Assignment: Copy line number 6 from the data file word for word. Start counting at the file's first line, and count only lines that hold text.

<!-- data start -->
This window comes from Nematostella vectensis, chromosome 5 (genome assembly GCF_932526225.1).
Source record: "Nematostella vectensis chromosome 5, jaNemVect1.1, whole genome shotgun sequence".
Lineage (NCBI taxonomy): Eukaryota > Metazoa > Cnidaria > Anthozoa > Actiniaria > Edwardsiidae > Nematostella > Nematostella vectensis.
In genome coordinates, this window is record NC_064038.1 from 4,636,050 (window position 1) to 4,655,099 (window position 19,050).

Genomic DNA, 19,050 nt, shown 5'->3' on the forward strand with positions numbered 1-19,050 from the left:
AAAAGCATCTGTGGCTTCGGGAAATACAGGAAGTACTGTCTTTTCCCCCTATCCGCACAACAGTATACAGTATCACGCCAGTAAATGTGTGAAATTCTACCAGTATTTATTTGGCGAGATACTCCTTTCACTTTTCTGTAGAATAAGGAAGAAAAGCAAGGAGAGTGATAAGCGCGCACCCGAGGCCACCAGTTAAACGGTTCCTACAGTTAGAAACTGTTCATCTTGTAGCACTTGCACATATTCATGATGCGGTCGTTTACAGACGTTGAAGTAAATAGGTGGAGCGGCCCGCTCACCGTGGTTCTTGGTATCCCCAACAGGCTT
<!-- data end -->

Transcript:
AAAAGCATCTGTGGCTTCGGGAAATACAGGAAGTACTGTCTTTTCCCCCTATCCGCACAACAGTATACAGTATCACGCCAGTAAATGTGTGAAATTCTACCAGTATTTATTTGGCGAGATACTCCTTTCACTTTTCTGTAGAATAAGGAAGAAAAGCAAGGAGAGTGATAAGCGCGCACCCGAGGCCACCAGTTAAACGGTTCCTACAGTTAGAAACTGTTCATCTTGTAGCACTTGCACATATTCATGATGCGGTCGTTTACAGACGTTGAAGTAAATAGGTGGAGCGGCCCGCTCACCGTGGTTCTTGGTATCCCCAACAGGCTT